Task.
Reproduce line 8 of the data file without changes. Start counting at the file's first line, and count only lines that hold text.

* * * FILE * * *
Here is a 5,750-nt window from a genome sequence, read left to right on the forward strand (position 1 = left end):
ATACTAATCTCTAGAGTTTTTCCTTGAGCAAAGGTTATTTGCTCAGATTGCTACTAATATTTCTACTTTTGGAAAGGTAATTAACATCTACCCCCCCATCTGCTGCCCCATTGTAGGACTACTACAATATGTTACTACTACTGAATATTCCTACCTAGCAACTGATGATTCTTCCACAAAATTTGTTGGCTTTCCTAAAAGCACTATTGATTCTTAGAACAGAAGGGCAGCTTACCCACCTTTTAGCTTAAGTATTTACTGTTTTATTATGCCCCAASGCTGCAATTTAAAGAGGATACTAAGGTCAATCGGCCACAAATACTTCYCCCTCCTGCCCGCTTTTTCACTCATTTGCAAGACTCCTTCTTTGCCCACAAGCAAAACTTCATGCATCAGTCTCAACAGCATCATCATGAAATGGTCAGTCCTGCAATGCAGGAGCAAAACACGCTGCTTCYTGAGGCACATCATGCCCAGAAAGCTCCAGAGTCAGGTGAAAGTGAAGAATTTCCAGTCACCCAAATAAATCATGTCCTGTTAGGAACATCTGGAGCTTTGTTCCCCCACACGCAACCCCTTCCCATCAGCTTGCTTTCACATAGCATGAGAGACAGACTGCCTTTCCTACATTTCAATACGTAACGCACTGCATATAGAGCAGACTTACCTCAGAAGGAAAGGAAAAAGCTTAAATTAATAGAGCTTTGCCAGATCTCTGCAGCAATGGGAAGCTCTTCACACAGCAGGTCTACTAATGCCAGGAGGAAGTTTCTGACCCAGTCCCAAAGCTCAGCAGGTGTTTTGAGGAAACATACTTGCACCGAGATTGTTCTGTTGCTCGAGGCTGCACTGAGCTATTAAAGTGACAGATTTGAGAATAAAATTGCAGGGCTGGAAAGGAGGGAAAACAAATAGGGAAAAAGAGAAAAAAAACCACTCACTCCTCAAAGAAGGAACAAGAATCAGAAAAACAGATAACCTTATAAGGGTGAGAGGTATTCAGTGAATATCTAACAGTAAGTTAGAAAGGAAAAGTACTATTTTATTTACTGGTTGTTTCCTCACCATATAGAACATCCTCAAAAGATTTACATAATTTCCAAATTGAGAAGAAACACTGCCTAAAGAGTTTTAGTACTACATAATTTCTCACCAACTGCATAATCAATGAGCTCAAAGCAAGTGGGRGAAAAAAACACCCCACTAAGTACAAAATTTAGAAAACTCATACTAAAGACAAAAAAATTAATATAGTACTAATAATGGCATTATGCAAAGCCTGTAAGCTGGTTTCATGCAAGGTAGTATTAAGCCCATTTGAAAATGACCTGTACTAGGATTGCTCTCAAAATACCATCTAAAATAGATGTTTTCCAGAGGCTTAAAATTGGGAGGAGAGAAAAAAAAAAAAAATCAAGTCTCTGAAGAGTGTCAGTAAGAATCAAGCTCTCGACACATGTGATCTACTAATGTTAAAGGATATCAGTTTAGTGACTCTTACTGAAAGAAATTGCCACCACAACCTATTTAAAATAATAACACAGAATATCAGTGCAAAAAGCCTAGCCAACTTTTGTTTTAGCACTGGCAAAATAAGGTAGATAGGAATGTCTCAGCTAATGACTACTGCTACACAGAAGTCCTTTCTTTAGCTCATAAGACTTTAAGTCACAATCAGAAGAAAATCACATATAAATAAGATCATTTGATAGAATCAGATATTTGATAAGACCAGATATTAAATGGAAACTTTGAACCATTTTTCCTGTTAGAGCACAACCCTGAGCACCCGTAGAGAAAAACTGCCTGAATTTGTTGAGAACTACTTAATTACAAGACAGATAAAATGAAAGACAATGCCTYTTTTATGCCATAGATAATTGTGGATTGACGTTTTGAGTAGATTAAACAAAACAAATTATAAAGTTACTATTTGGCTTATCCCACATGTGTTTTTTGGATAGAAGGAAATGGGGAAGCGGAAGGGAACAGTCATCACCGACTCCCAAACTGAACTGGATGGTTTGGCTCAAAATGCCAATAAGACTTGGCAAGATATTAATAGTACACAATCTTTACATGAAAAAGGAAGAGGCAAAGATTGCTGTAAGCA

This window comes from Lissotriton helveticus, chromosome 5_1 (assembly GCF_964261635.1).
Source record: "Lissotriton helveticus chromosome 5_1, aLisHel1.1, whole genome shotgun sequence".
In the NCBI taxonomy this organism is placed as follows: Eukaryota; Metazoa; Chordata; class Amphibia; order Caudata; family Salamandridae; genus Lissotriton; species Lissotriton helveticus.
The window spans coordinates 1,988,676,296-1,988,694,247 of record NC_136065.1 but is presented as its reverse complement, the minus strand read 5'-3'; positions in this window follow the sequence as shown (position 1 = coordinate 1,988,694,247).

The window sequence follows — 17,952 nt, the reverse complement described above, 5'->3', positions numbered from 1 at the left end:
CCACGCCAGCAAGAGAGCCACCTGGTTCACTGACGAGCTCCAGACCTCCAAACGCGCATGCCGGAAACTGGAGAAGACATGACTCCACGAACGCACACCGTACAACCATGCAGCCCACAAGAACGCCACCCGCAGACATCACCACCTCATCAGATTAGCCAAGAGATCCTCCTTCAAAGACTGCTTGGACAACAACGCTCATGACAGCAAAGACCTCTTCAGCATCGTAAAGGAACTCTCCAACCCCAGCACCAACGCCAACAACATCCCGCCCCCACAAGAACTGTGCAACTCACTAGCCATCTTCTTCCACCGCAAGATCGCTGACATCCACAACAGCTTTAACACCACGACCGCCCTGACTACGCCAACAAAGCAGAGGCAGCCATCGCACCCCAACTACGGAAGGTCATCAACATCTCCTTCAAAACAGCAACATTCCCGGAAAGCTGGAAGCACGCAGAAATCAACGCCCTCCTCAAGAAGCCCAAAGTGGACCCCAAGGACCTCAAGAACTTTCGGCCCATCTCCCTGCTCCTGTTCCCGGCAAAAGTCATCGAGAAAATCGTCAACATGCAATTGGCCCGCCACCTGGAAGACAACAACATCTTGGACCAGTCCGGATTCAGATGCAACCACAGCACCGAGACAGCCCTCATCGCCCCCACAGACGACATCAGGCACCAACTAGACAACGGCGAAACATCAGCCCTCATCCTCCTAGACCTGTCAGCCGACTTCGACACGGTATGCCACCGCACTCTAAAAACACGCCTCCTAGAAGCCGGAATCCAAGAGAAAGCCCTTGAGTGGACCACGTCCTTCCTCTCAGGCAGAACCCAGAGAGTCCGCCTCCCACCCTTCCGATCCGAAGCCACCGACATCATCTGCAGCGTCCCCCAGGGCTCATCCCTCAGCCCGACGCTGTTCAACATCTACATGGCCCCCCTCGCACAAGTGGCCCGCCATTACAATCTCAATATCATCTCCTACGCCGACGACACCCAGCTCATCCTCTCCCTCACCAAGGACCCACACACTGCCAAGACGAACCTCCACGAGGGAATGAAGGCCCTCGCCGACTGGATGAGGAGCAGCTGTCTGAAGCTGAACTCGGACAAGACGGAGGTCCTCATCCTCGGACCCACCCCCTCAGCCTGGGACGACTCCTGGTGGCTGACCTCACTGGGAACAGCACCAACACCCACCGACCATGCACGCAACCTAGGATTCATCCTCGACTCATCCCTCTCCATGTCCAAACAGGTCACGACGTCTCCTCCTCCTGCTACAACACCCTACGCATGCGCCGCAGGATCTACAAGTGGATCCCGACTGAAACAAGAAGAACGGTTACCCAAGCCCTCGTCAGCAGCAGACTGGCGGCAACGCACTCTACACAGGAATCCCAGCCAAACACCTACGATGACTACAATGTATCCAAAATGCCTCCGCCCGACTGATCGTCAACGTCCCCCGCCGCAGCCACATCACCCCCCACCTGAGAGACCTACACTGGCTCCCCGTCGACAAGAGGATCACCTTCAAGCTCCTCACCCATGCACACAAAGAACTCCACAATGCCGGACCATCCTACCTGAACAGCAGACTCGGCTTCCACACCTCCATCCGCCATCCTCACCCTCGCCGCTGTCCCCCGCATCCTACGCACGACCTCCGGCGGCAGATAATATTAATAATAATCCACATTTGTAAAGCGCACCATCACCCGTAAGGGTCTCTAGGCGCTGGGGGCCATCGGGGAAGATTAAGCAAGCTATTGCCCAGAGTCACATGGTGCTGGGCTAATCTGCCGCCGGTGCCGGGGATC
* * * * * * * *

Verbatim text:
CCACGCCAGCAAGAGAGCCACCTGGTTCACTGACGAGCTCCAGACCTCCAAACGCGCATGCCGGAAACTGGAGAAGACATGACTCCACGAACGCACACCGTACAACCATGCAGCCCACAAGAACGCCACCCGCAGACATCACCACCTCATCAGATTAGCCAAGAGATCCTCCTTCAAAGACTGCTTGGACAACAACGCTCATGACAGCAAAGACCTCTTCAGCATCGTAAAGGAACTCTCCAACCCCAGCACCAACGCCAACAACATCCCGCCCCCACAAGAACTGTGCAACTCACTAGCCATCTTCTTCCACCGCAAGATCGCTGACATCCACAACAGCTTTAACACCACGACCGCCCTGACTACGCCAACAAAGCAGAGGCAGCCATCGCACCCCAACTACGGAAGGTCATCAACATCTCCTTCAAAACAGCAACATTCCCGGAAAGCTGGAAGCACGCAGAAATCAACGCCCTCCTCAAGAAGCCCAAAGTGGACCCCAAGGACCTCAAGAACTTTCGGCCCATCTCCCTGCTCCTGTTCCCGGCAAAAGTCATCGAGAAAATCGTCAACATGCAATTGGCCCGCCACCTGGAAGACAACAACATCTTGGACCAGTCCGGATTCAGATGCAACCACAGCACCGAGACAGCCCTCATCGCCCCCACAGACGACATCAGGCACCAACTAGACAACGGCGAAACATCAGCCCTCATCCTCCTAGACCTGTCAGCCGACTTCGACACGGTATGCCACCGCACTCTAAAAACACGCCTCCTAGAAGCCGGAATCCAAGAGAAAGCCCTTGAGTGGACCACGTCCTTCCTCTCAGGCAGAACCCAGAGAGTCCGCCTCCCACCCTTCCGATCCGAAGCCACCGACATCATCTGCAGCGTCCCCCAGGGCTCATCCCTCAGCCCGACGCTGTTCAACATCTACATGGCCCCCCTCGCACAAGTGGCCCGCCATTACAATCTCAATATCATCTCCTACGCCGACGACACCCAGCTCATCCTCTCCCTCACCAAGGACCCACACACTGCCAAGACGAACCTCCACGAGGGAATGAAGGCCCTCGCCGACTGGATGAGGAGCAGCTGTCTGAAGCTGAACTCGGACAAGACGGAGGTCCTCATCCTCGGACCCACCCCCTCAGCCTGGGACGACTCCTGGTGGCTGACCTCACTGGGAACAGCACCAACACCCACCGACCATGCACGCAACCTAGGATTCATCCTCGACTCATCCCTCTCCATGTCCAAACAGGTCACGACGTCTCCTCCTCCTGCTACAACACCCTACGCATGCGCCGCAGGATCTACAAGTGGATCCCGACTGAAACAAGAAGAACGGTTACCCAAGCCCTCGTCAGCAGCAGACTGGCGGCAACGCACTCTACACAGGAATCCCAGCCAAACACCTACGATGACTACAATGTATCCAAAATGCCTCCGCCCGACTGATCGTCAACGTCCCCCGCCGCAGCCACATCACCCCCCACCTGAGAGACCTACACTGGCTCCCCGTCGACAAGAGGATCACCTTCAAGCTCCTCACCCATGCACACAAAGAACTCCACAATGCCGGACCATCCTACCTGAACAGCAGACTCGGCTTCCACACCTCCATCCGCCATCCTCACCCTCGCCGCTGTCCCCCGCATCCTACGCACGACCTCCGGCGGCAGATAATATTAATAATAATCCACATTTGTAAAGCGCACCATCACCCGTAAGGGTCTCTAGGCGCTGGGGGCCATCGGGGAAGATTAAGCAAGCTATTGCCCAGAGTCACATGGTGCTGGGCTAATCTGCCGCCGGTGCCGGGGATC